Even the streets on a Friday afternoon seemed quiet. It had been busier closer to Rockefeller Center to see the tree and Saks Fifth Avenue’s windows but all those things are now gone. I would have expected to see the Christmas tree still up until at least this Sunday but everything was gone. The Epiphany was on January 6th and I would have thought to keep it up with a little holiday cheer until the weekend.

Rockefeller Christmas Tree 2020

The Rockefeller Center Christmas tree in 2020

I got to Kips Bay by 1:00pm and started the walk by visiting Curry Express again at 130 East 29th Street for some more of their Curry Chicken Patties ($3.00). I needed a quick snack and these are really good. The ground well seasoned chicken is filled with the aroma of curry and spices and accented with fresh peas in a puff pastry. They are truly delicious and have a nice crunch in every bite.

Curry Express

Curry Express at 130 East 29th Street has the most delicious Chicken Curry Patties

“Rose Hill” is the name of a farm that used to sit on the site of this neighborhood. Like “Murray Hill” and “Kips Bay”, this name is rooted in the Colonial Period of Manhattan and New York City. The neighborhood is now part of two other neighborhoods, “Kips Bay” extends from East 34th to 23rd Streets and from Lexington Avenue to the East River and “NoMAD” (North of Madison Square Park) extends from Lexington to Sixth Avenue from East 30th to East 25th Street.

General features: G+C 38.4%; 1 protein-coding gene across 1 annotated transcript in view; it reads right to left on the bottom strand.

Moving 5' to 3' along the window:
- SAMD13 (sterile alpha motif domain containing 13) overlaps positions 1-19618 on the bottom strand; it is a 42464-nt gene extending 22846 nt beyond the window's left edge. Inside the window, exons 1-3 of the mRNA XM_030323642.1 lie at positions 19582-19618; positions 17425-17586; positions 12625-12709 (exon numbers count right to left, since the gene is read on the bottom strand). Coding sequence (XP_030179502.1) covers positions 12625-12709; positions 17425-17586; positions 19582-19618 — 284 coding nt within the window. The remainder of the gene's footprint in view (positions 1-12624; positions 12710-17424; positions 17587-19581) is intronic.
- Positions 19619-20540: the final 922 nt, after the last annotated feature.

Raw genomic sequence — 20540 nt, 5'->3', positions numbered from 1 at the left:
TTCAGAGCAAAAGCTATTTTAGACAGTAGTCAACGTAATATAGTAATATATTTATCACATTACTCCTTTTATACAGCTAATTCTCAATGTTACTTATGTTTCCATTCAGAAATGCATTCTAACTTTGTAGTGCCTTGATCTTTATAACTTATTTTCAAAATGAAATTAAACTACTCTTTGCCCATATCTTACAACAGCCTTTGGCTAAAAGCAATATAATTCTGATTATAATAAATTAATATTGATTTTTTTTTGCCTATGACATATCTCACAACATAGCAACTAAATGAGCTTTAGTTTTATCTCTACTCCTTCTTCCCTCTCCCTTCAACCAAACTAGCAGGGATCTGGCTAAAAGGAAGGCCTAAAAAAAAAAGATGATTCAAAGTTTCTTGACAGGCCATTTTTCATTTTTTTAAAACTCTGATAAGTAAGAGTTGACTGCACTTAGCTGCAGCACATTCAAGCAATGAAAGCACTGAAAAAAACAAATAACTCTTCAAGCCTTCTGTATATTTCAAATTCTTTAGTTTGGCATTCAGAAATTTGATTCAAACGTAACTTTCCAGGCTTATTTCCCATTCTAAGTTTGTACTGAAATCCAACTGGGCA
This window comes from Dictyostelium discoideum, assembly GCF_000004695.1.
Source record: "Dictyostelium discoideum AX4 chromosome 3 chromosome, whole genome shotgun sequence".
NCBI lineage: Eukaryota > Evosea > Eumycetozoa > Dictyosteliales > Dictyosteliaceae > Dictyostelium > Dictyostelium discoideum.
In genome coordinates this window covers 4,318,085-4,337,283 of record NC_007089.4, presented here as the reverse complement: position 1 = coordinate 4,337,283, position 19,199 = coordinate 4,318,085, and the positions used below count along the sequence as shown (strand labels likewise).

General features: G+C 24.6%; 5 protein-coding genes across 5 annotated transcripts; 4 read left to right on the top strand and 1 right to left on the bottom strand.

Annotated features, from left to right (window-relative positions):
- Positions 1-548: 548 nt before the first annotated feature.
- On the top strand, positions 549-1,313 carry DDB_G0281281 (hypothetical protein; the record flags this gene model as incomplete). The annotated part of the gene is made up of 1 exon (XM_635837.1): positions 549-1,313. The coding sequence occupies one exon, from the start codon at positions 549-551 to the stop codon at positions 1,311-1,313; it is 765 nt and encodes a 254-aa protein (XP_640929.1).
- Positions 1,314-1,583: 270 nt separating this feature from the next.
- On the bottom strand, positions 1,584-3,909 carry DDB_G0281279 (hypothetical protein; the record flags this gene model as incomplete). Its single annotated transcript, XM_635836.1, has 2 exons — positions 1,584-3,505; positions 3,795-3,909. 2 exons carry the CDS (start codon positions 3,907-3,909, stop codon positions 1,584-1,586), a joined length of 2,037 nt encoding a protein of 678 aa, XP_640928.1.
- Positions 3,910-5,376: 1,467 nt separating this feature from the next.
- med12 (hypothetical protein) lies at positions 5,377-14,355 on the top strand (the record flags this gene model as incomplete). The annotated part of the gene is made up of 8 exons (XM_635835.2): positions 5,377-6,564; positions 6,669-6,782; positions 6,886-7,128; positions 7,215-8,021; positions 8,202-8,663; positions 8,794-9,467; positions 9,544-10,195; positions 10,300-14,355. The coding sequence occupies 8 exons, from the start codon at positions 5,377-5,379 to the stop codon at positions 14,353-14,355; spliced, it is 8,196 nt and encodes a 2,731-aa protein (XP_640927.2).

That with the “Flatiron District” extending from Sixth to Lexington Avenue from West to East 26th to West and East 20th Street, so there is a lot of overlapping neighborhoods especially between West to East 26th to 25th Streets. Even with “Kips Bay”, part of Rose Hill extends into that from Lexington to Third Avenues from East 30th to 25th Streets. Confused yet? It must be interesting for people who want to be part of one neighborhood association.

“Rose Hill Farm” has an interesting history. According to a historical genealogical source, the first “Rose Hill” was a farm acquired from James DeLancey, a prominent New Yorker who was also a Loyalist (Loyal to the Crown of England during the Colonial Period) in November 1747. John Watts Sr. was married to Ann DeLancey, the youngest daughter of Stephen DeLancey (Wiki).

John Watts

John Watts Sr.

Ann DeLancey Watts

Ann DeLancey Watts

The Honorable John Watts, who represented the City for many years in the Colonial Assembly bought the farm that contained over 130 acres which lay on the East River between what were to become East 21st to 30th Streets between the future 4th Avenue and the river. Watt’s residence at the time was at 3 Broadway facing the Bowling Green Park, which itself at the time was one of the most fashionable neighborhoods in Downtown Manhattan. This area above Wall Street was still mostly rural (Wiki).